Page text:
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aSERTaining conflict in mice

10 December 2010

PhD ceremony: Ms. D. Natarajan, 16.15 uur, Academiegebouw, Broerstraat 5, Groningen

Thesis: aSERTaining conflict in mice

Promotor(s): prof. J. Koolhaas

Faculty: Mathematics and Natural Sciences

Violence has proven to be a costly behavior to our economy financially, physically and psychologically. This fact is only further strengthened by a lack of adequate intervention options currently. Effective prevention strategies thus require a better understanding of the underlying bio-behavioral mechanisms that mediate aggressive and violent behavior. Experimental laboratory models of aggression and violence in rodents and other animal species are indispensable to obtain these goals. Similar to humans, rodents compete with each other to secure territory, status, mates, offspring, food and other resources. Although most individuals respond with appropriate and well-controlled forms of aggressive behavior, certain individuals abnormally escalate their aggression and behave violently. Conflict behavior amongst conspecific animals has thus been ambiguous in that it has an adaptive and a maladaptive dimension to it. Adaptive aggression has been studied extensively both in the wild and under laboratory conditions and has been carefully characterized using multiple approaches. In contrast, research on animal violence has long been shrouded owing to several deterrents including the lack of proper definitions and operational criteria to distinguish violence from adaptive aggression, lack of biologically relevant and valid animal models/methodologies as well as ethical objections. The operational definition in particular has been a considerable challenge in that violence is considered either to be quantitatively (escalated form of aggression, characterized by intense and prolonged durations of offense) or qualitatively (unconventional’ characterized by lack of ritualistic pre-warning signals, indiscrete and injurious attacks regardless of the sex, social status, free-moving/anaesthetized state of the opponent) different from adaptive aggression. In this thesis, we have now demonstrated clear ‘qualitative’ differences between violent and adaptive forms of aggression using mice genetically selected for high/low aggressiveness using ethological, pharmacological and molecular approaches. Further, we have now identified adaptive aggression as a means of social communication achieved via a sequence of flexible yet constrained actions amongst conspecifics and violence as a disruptive communication aimed primarily to prevail and induce harm without any concern for the subjugated conspecific. The short attack latency (SAL) mouse line was shown to display relatively poor pre- (ritualistic) and post-escalation behaviors over escalatory behaviors. In addition, we also observed an unchanging agonistic repertoire (invariant inter- and intra- individual variation) in the SAL mice over a period of several successive aggressive interactions with a docile male opponent. We interpreted this constancy as behavioral inflexibility, which was also demonstrated previously in the SAL mice using non-social contexts. At an ethopharmacological level, while the SAL mice were shown to display a fluoxetine-insensitive violent phenotype, the other high aggressive mouse lines were shown to reduce their aggressiveness upon chronic fluoxetine treatment. This observation, prompted us to assess the functionality of two key components regulating 5-HT levels, i.e., the 5-HT biosynthesizing enzyme tryptophan hydroxylase (TPH) and the serotonin reuptake transporter (5-HTT). The latter is also the principal molecular site of pharmacological action of the SSRI, fluoxetine. While no differences in the 5-HT biosynthetic capacity were found between the high-and low-aggressive mouse lines, low 5-HTT functionality was observed specifically in the SAL mice. This constitutively low 5-HTT activity may not only account for the insensitivity to SSRI’s in these animals, but may also be responsible for the low 5-HT levels reported previously in the SAL line upon repeated aggressive experiences. However, despite the low 5-HTT activity, we did not find low brain 5-HT levels in naïve SAL mice. This in turn indicates that (innately) low 5-HT levels are not necessary for initiating high levels of aggressive behavior. Rather, it suggests that aggressive behavior and/or winning experiences may rapidly alter regulatory components (5-HTT for instance) of the 5-HT system that may eventually lower 5-HT levels and consequently increase violence. Finally, the display of context-independent and indiscriminate aggression and behavioral inflexibility combined with neurochemical findings (namely low 5-HT levels after repeated aggressive experiences, low basal heart rates and low glucocorticoid responses reported earlier) makes SAL mice a suitable candidate for investigation of instrumental forms of violence for future.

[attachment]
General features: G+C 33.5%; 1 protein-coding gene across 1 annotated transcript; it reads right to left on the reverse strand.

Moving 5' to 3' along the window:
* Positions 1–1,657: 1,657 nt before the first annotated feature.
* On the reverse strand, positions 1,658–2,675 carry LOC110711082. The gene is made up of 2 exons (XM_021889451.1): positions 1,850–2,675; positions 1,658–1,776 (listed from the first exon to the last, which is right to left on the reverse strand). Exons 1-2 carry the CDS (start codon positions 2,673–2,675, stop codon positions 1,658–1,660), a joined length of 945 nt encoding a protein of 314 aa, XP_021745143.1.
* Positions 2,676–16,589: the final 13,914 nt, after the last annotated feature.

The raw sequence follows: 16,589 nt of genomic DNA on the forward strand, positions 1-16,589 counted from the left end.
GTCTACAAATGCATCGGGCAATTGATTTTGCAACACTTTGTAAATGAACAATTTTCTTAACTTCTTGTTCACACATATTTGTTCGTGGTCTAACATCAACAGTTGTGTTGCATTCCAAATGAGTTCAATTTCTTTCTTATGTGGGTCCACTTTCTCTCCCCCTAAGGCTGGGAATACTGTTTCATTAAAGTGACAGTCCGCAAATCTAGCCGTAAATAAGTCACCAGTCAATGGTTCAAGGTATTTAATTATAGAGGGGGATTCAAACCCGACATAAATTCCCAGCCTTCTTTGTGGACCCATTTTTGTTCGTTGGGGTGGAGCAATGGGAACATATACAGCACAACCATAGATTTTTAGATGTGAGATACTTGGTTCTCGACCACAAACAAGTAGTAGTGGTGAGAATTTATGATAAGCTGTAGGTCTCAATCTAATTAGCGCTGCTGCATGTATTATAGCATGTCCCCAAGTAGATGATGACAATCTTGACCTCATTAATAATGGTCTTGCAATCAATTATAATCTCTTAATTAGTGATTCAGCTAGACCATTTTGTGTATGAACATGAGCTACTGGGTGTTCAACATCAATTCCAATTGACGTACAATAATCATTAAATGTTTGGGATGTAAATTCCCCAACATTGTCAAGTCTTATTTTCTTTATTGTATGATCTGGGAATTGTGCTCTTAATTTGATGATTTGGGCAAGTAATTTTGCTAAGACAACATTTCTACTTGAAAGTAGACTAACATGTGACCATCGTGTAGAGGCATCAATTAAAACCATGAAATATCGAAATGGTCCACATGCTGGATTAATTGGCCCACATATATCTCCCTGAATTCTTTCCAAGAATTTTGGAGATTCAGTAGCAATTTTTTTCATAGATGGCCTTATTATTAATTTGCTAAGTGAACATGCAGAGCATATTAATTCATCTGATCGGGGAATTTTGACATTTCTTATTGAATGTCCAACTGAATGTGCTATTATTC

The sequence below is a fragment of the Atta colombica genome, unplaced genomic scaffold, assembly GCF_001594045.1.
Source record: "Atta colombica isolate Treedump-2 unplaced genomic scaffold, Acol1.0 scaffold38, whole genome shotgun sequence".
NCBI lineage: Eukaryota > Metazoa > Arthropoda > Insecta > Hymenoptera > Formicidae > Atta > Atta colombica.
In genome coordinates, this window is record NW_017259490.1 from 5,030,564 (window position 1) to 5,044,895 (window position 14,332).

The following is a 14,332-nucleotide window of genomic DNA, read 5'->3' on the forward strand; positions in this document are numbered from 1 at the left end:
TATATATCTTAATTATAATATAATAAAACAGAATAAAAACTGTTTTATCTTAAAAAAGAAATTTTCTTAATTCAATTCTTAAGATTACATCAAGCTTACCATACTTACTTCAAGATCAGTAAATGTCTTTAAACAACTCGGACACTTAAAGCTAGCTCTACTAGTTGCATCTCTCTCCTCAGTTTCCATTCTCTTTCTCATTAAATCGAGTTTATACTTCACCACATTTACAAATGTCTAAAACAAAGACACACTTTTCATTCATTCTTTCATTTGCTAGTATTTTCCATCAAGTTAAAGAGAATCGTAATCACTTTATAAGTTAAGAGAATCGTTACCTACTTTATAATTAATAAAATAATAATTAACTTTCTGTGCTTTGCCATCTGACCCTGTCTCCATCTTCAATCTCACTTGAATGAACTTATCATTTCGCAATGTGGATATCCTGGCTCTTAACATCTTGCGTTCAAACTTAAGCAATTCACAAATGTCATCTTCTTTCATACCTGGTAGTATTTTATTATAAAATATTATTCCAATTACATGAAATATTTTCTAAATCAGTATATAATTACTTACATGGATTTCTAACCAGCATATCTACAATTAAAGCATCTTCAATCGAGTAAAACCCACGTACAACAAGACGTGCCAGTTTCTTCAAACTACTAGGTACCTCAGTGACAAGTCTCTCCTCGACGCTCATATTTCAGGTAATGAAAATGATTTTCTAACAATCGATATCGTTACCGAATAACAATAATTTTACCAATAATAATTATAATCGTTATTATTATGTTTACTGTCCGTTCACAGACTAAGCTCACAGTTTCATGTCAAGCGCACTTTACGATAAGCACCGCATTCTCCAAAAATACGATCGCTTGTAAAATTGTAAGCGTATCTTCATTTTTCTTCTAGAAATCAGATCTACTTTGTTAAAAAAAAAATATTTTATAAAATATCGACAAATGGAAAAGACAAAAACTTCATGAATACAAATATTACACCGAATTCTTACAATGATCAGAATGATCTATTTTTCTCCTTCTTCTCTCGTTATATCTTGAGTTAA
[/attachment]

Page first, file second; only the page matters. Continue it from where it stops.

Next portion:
Last modified:13 March 2020 01.14 a.m.
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